Author2Author: Kevin Guilfoile & Tom Morris

Longtime readers may recall that I shared a college class with Kevin Guilfoile, the author of the quasi-futuristic thriller Cast of Shadows. When he and I were thinking about who we might convince to do an Author2Author with him, we turned to a former Notre Dame icon with whom both of us were familiar: former philosophy professor Tom Morris. Kevin actually got to study under Tom; I was routed into another class, but I heard about his guitar-wielding pedagogical technique all the same. Tom eventually left academia to work as a corporate advisor, but he still keeps his hand with the books—his most recent work is as the co-editor (with his son, Matt) of Superheroes and Philosophy, an anthology that combines insights from contemporary philosophers and comic book creators into the themes and concerns underlying some of today’s leading comics titles. Because Kevin’s novel is also a blend of pop culture tropes and philosophical reflection, the three of us figured there’d be plenty of interesting things to talk about…I hope you’ll agree.

guilfoile.jpgKevin Guilfoile: In the terrific first essay of Superheroes and Philosophy, DC Comics’ Mark Waid describes the task of coming up with a more psychologically complex Superman for the 21st century, and his deliberations are fascinating. How was Superman affected by the knowledge that his home planet and his family had been destroyed? How was he influenced by the parenting style of Jonathan and Martha Kent? What about Kryptonian nature vs. human nurture? Maslow’s Hierarchy of Needs?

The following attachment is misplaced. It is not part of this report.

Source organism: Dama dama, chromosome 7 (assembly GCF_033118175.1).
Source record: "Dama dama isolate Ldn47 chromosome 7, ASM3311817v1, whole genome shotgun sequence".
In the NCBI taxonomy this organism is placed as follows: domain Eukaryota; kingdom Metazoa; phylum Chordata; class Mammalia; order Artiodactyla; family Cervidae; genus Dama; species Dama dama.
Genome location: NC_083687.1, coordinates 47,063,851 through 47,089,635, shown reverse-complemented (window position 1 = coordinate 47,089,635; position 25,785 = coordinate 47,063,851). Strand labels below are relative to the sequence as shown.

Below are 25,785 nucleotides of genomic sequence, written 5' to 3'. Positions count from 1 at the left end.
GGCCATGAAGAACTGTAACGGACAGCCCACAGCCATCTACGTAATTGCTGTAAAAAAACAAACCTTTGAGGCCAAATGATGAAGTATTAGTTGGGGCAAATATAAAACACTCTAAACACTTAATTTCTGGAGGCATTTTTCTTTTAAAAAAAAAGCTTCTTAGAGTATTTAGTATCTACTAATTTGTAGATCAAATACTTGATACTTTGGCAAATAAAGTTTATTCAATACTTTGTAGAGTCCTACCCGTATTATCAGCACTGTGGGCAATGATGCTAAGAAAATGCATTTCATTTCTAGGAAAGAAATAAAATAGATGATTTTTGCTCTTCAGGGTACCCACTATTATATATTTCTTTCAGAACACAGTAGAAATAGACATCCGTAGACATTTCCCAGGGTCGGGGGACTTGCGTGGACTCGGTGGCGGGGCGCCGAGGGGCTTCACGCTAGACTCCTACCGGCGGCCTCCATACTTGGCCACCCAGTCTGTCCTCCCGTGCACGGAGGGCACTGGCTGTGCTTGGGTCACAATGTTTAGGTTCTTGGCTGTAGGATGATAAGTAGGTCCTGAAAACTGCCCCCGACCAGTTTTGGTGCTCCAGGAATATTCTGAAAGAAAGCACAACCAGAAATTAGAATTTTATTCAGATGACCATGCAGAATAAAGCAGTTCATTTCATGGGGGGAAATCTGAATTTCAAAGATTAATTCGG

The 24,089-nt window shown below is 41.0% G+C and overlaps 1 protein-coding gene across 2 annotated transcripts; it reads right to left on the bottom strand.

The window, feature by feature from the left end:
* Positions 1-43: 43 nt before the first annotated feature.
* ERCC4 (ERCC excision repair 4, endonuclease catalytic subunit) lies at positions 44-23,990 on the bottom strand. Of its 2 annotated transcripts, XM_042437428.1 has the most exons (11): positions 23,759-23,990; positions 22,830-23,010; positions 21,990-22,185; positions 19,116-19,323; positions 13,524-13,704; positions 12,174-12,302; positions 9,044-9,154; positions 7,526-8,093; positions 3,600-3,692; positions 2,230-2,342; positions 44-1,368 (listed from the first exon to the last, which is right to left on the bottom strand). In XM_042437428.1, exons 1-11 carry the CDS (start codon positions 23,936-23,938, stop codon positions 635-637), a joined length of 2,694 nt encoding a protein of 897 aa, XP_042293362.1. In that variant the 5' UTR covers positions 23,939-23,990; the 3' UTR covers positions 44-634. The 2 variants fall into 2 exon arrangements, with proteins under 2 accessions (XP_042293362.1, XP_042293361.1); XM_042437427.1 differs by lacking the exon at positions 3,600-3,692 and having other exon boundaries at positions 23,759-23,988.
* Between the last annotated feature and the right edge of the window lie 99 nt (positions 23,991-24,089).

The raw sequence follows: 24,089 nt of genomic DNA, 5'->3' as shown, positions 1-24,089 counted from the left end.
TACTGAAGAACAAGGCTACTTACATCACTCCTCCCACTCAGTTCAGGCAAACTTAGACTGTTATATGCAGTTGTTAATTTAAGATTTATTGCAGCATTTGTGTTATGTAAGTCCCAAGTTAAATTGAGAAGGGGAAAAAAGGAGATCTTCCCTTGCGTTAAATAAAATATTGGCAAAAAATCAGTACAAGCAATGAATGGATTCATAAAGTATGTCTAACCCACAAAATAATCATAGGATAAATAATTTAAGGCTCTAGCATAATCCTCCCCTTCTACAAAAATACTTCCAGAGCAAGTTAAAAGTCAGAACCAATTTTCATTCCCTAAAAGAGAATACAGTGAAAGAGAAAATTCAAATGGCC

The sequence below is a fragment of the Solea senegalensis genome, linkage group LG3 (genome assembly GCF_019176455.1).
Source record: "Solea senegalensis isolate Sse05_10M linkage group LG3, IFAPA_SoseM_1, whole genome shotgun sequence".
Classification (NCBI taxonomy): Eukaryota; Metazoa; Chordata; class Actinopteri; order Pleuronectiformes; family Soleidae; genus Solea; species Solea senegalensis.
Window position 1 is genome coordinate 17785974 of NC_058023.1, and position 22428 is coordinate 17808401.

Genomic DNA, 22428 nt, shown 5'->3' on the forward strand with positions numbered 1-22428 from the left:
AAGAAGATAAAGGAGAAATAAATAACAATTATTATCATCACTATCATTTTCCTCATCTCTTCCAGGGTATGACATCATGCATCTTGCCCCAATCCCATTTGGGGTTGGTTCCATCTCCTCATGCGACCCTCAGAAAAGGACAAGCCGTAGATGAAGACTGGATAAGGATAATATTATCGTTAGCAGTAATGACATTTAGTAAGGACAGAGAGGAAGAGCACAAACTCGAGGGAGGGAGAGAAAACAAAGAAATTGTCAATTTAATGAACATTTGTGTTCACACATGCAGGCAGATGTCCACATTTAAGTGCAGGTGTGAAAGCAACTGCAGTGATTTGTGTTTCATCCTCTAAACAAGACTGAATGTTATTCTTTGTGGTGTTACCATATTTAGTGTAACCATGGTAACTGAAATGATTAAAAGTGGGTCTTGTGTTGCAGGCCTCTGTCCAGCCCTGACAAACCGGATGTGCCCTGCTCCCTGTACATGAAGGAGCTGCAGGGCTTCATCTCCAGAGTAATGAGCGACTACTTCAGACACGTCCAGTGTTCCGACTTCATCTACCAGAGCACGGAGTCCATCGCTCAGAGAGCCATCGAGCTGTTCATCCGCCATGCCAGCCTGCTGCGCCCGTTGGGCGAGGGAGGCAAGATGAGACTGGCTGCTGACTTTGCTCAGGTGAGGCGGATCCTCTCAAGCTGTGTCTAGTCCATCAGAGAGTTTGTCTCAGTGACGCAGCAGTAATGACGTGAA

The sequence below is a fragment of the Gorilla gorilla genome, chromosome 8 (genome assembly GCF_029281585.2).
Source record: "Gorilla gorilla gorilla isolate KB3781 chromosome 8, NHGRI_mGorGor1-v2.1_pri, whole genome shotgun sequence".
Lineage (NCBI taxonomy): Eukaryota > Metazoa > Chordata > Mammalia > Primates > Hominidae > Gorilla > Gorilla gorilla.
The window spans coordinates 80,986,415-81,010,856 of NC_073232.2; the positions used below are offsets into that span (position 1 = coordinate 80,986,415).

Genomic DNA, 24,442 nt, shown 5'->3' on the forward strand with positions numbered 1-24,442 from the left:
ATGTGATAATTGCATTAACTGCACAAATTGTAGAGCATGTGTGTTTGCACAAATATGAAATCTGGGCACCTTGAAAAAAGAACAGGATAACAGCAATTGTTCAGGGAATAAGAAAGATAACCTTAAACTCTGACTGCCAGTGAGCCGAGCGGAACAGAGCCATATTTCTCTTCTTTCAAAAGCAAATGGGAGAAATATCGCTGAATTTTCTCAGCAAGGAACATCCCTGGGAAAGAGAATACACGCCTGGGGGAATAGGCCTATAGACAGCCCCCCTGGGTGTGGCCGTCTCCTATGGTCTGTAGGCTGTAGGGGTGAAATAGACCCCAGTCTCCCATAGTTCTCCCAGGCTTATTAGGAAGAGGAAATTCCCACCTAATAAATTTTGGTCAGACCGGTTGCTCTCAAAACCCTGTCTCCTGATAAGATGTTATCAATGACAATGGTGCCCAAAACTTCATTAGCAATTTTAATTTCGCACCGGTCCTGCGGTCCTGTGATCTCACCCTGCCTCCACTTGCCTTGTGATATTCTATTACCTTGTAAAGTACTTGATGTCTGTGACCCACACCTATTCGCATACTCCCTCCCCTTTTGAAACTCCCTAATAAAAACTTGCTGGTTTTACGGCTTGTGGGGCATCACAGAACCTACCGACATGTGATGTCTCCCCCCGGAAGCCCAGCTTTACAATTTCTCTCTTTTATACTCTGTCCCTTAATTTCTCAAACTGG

But isn’t there something of a conflict in these stories (in all modern stories, I think, but especially in comic book myths) between philosophy and psychology? Superman, after all, is a classic existential protagonist: It is not his extraordinary powers that make him a superhero, but his extraordinary choice–against great temptation–to use these powers for good. Hasn’t the example of Superman always been that the person we become is a choice? That, even though my subconscious substitutes food for affection, I refuse to eat that cupcake because the person I choose to be is two belt notches thinner? (The Kierkegaard Diet Plan! Eat that, Atkins!) If we replace free will with post-Freudian analysis, Superman becomes a more nuanced character, but is he still a real superhero to us?

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8 July 2005 | author2author |